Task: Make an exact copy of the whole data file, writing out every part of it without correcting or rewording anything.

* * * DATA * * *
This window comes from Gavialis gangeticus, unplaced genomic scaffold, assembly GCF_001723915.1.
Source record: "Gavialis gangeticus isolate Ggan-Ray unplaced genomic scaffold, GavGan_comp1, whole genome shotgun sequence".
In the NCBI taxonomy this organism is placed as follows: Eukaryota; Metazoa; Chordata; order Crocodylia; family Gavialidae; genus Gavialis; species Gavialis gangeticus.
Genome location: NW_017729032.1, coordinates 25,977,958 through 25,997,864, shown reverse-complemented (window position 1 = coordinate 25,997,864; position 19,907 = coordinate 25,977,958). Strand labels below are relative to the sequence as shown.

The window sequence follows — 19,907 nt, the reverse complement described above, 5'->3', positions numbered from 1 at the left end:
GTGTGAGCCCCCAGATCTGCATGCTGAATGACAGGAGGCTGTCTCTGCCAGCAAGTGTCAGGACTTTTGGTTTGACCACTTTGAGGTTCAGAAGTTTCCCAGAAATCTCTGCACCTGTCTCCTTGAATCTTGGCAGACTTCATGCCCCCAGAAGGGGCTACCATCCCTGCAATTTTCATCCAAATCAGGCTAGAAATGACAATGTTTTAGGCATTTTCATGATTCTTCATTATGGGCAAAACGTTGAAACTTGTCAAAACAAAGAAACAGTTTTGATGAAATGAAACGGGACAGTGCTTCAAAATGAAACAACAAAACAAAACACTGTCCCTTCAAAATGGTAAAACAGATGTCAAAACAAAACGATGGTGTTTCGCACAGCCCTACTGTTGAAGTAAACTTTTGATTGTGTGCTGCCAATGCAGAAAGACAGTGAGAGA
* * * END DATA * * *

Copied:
This window comes from Gavialis gangeticus, unplaced genomic scaffold, assembly GCF_001723915.1.
Source record: "Gavialis gangeticus isolate Ggan-Ray unplaced genomic scaffold, GavGan_comp1, whole genome shotgun sequence".
In the NCBI taxonomy this organism is placed as follows: Eukaryota; Metazoa; Chordata; order Crocodylia; family Gavialidae; genus Gavialis; species Gavialis gangeticus.
Genome location: NW_017729032.1, coordinates 25,977,958 through 25,997,864, shown reverse-complemented (window position 1 = coordinate 25,997,864; position 19,907 = coordinate 25,977,958). Strand labels below are relative to the sequence as shown.

The window sequence follows — 19,907 nt, the reverse complement described above, 5'->3', positions numbered from 1 at the left end:
GTGTGAGCCCCCAGATCTGCATGCTGAATGACAGGAGGCTGTCTCTGCCAGCAAGTGTCAGGACTTTTGGTTTGACCACTTTGAGGTTCAGAAGTTTCCCAGAAATCTCTGCACCTGTCTCCTTGAATCTTGGCAGACTTCATGCCCCCAGAAGGGGCTACCATCCCTGCAATTTTCATCCAAATCAGGCTAGAAATGACAATGTTTTAGGCATTTTCATGATTCTTCATTATGGGCAAAACGTTGAAACTTGTCAAAACAAAGAAACAGTTTTGATGAAATGAAACGGGACAGTGCTTCAAAATGAAACAACAAAACAAAACACTGTCCCTTCAAAATGGTAAAACAGATGTCAAAACAAAACGATGGTGTTTCGCACAGCCCTACTGTTGAAGTAAACTTTTGATTGTGTGCTGCCAATGCAGAAAGACAGTGAGAGA